Wednesday, August 12, 2015

081: Hannibal 3x10 "...And the Woman Clothed in the Sun" - Dolarhyde's Chairs II: The Chairening

...I think I fought that in a Diablo III boss fight.

SPOILERS UP TO (and including) HANNIBAL 3x10, as well as spoilers for the Red Dragon novel/movies.

In this episode:
  • Discussion of Hannibal 3x10 "...And the Woman Clothed in the Sun," including Hannibal's changing role, Dolarhyde and Reba's relationship, Will and Bedelia's relationship, and where the season may take us next.
  • How many religious figures has Hannibal been compared to on this show? Can we take some bets on who’s going to be next? (Fio's money’s on Ammit)
  • We appreciate the amount of effort the scriptwriters are making to get these actors all into the same room for certain scenes.
  • The echoes of the Sutcliffe situation felt retroactively in our glimpse at Bedelia’s encounter with her “violent” patient
  • The beastial side of humanity and different beastial facets of nature are a running theme in this episode, which is an area we haven’t really explored yet.
  • We also don’t have the entire story behind the Bedelia/Neil story yet, and since we’ve got 3 more episodes with Gillian Anderson this season, there’s a good possibility we’ll see something more of this before the season is out.*
  • The rehearsals we’ve had for the Red Dragon story over the past couple of seasons
  • From Ian: Looking back at this scene in particular, I realized we never really touched on the fact that Neil's description of Lecter's treatment seems to imply that Hannibal is essentially programming him (psychic driving, anyone?) to involuntarily start swallowing his own tongue when exposed to certain stressors. The way I was talking about it, I was almost believing it to be a tick that developed naturally from Neil himself somehow, brought to light by Lecter's unorthodox treatment (just goes to show how insidious Hannibal can be, even toward the audience). I think that is an important distinction to make when discussing this scene, especially if when Neil starts talking about the tongue-swallowing to Bedelia, it's her first time hearing about it. At that point she may still be operating in a worldview where she hears that and is like, "Wow, this guy really is losing it if he thinks he can swallow his tongue," rather than "That certainly sounds like something Hannibal could make someone do." The big question that needs to be answered is, how close is Bedelia to Hannibal when he refers Neil to her? How much does she know of his darker side at that point in time?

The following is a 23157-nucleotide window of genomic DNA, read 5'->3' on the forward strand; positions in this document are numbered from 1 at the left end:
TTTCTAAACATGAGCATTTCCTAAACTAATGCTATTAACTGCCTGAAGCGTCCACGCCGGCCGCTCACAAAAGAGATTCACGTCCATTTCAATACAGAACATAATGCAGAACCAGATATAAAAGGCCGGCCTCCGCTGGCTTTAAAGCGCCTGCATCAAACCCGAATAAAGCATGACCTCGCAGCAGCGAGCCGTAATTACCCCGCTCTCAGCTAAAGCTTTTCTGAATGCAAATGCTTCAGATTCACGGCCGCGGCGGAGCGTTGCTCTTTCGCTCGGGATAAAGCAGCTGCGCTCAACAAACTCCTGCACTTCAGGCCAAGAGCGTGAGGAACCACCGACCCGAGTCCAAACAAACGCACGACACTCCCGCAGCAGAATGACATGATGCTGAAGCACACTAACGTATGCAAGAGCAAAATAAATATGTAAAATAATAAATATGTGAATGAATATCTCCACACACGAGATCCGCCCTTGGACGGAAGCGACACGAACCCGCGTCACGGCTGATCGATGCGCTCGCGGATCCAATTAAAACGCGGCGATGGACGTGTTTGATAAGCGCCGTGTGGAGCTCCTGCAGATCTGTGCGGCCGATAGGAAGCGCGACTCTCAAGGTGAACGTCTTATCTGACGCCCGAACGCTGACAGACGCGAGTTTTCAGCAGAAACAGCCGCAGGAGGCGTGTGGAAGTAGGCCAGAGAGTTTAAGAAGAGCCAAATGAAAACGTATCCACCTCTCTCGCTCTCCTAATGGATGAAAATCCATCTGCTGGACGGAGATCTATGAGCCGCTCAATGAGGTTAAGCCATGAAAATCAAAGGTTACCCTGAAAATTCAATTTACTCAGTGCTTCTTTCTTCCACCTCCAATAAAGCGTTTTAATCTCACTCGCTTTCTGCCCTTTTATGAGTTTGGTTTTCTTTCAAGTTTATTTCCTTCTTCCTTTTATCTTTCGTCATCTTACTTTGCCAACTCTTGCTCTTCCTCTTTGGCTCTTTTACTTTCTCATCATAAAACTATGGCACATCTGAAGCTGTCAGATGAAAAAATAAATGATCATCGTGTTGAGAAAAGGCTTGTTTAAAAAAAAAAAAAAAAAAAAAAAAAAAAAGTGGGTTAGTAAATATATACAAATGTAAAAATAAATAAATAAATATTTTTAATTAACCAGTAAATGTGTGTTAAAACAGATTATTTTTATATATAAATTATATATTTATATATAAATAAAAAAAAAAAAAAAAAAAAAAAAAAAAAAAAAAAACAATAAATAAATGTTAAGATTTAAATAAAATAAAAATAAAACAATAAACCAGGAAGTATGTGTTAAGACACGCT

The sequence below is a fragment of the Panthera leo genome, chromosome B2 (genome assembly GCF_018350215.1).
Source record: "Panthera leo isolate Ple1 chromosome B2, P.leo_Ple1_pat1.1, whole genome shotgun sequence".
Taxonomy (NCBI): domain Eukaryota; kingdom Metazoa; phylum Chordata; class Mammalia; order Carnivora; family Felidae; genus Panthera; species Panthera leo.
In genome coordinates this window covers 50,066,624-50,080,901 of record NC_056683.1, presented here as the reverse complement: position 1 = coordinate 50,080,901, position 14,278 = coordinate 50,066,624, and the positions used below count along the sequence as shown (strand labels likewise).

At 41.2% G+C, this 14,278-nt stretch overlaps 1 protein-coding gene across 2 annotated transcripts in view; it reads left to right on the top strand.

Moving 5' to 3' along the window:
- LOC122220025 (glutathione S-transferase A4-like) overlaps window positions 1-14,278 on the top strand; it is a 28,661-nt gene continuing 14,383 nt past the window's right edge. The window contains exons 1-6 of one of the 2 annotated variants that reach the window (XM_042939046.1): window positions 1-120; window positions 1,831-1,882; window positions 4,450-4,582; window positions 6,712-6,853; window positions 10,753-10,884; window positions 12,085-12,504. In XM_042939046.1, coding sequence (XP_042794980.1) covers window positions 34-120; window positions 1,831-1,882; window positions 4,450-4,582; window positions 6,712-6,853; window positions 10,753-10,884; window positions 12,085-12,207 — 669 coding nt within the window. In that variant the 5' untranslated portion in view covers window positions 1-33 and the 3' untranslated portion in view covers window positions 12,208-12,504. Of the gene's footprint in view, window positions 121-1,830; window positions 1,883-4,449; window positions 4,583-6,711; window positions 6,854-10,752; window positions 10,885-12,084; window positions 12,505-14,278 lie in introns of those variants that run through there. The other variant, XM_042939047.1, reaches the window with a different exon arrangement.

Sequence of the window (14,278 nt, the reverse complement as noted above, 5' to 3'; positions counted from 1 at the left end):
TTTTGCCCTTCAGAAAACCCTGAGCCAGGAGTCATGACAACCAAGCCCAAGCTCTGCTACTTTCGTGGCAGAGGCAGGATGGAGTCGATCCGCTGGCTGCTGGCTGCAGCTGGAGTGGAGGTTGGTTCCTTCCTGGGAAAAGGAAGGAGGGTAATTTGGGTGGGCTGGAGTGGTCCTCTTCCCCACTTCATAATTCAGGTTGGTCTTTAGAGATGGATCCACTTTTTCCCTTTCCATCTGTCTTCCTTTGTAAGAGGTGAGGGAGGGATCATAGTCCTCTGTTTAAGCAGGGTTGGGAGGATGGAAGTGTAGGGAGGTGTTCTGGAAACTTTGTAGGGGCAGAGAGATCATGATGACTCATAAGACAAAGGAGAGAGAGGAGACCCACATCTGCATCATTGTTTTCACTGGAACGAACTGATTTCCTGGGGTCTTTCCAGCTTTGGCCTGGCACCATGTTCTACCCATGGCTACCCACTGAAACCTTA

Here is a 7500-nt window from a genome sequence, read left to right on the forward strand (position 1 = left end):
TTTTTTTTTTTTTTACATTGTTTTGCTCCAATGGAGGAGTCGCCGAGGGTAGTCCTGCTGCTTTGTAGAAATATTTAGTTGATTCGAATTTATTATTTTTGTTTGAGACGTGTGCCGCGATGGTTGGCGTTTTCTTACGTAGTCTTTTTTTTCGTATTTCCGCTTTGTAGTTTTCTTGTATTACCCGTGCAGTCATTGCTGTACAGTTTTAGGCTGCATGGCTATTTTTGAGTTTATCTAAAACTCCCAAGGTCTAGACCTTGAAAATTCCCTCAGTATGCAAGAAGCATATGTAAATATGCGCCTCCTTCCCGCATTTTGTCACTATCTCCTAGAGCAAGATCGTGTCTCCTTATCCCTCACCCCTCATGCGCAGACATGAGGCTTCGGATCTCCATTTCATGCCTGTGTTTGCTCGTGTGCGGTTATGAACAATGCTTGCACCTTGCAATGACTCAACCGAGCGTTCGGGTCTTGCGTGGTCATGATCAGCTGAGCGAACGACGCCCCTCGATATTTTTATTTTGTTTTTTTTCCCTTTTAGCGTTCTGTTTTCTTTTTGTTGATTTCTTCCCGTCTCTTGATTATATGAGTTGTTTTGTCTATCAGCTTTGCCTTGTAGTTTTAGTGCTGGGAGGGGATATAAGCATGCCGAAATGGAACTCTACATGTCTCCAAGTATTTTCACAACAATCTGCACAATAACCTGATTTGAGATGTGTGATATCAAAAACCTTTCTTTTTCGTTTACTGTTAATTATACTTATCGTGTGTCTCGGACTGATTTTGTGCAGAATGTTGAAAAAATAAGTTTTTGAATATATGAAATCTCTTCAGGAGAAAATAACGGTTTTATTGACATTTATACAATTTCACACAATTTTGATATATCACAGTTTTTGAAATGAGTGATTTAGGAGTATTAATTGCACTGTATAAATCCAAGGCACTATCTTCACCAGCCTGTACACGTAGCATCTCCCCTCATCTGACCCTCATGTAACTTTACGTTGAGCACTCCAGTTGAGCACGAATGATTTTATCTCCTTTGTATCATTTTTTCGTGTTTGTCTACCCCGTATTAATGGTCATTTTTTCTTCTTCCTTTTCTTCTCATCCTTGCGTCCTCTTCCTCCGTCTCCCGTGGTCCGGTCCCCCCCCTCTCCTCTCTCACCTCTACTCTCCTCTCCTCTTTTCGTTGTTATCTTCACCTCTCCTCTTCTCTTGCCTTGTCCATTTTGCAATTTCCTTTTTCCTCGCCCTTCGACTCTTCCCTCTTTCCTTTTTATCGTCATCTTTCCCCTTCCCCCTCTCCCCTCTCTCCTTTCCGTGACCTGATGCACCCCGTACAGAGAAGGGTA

• Highlights from Fio's notes:
    • The Tyger is generally interpreted as highlighting a duality of aesthetic beauty and primal ferocity, so I’m not 100% off base in my interpretation, but I am pretty grade school about it on the podcast
    • When I was talking out “explicit” I was talking about Reba’s comments on other people’s view of Dolarhyde being positive, but it seems like you thought I was talking about the sex scene, so I’m going to leave any freudian judgements up in the air here, haha. Ian from the future: Specifically, the thing that made me go "Oh, this is something that's happening on network television, ok" was Reba going down on Dolarhyde in the living room. ...I was going to say "We've had weirder sex scenes on this show than Reba and Dolarhyde's," but on second thought, I'm not so sure we have, what with the imagery of Reba LITERALLY as the woman in the Blake paintings.



  1. Well, Jimmy Palmer is the assistant Coroner on NCIS...but I'm not sure if either of you watch it.

  2. Not only do printed newspapers still exist on the show, Dolarhyde is shown reading the print edition of TattleCrime.

    I think Hannibal is John the Baptist in that simile, as he arrived to prominence first.

    The poet's name was Anthony Dimmond.

    Bedelia did seem to inconsistently shift between being afraid vs being calm this season. But her inconsistency between seasons has been even greater.

    I remember a number of people theorizing that Bedelia was just in Hannibal's head, before Jack met her. I have no idea why someone would think that of Alana, who was shown interacting with multiple characters from the beginning.

    I never had the impression that the flashback to Bedelia's patient was her account of the event. It's not at all flattering to her, and she's speaking to someone associated with the FBI who would then know that the statement she made in exchange for immunity was a lie and that she can be charged with her patient's murder.

    In previous seasons, Bedelia seemed to believe Hannibal had some sense of ethics/professionalism. Otherwise it would have been pointless for her to caution him about his treatment of Will.

    Dolarhyde deliberately chose a tiger to bring Reba to, so I doubt it's an epiphany out of the blue to him that she's not frightened of it. To borrow a phrase from Rumsfeld, it was a "known unknown" he was looking into.

    It's not just that Mads is doing what other actors have done in the phone call. He also has a very distinct & atypical accent to American ears, which impedes his ability to sound folksy & ingratiating. I also don't think the receptionist is at the BSHCI, if Chilton isn't there any more.

    If Dolarhyde is less distraught when eating the painting in this version, does he still have the same motivation?

    Hannibal's respect/fondness for people has never been a barrier to him doing awful things to them. Just think back to Potage when he slammed Alana's head against the wall.

    There is a scene between Will & Hannibal this episode: Will goes to see him about the symbol. He didn't in the source material, in which he was more reluctant to see Hannibal again. But the show likes its two-handers, so it invented that.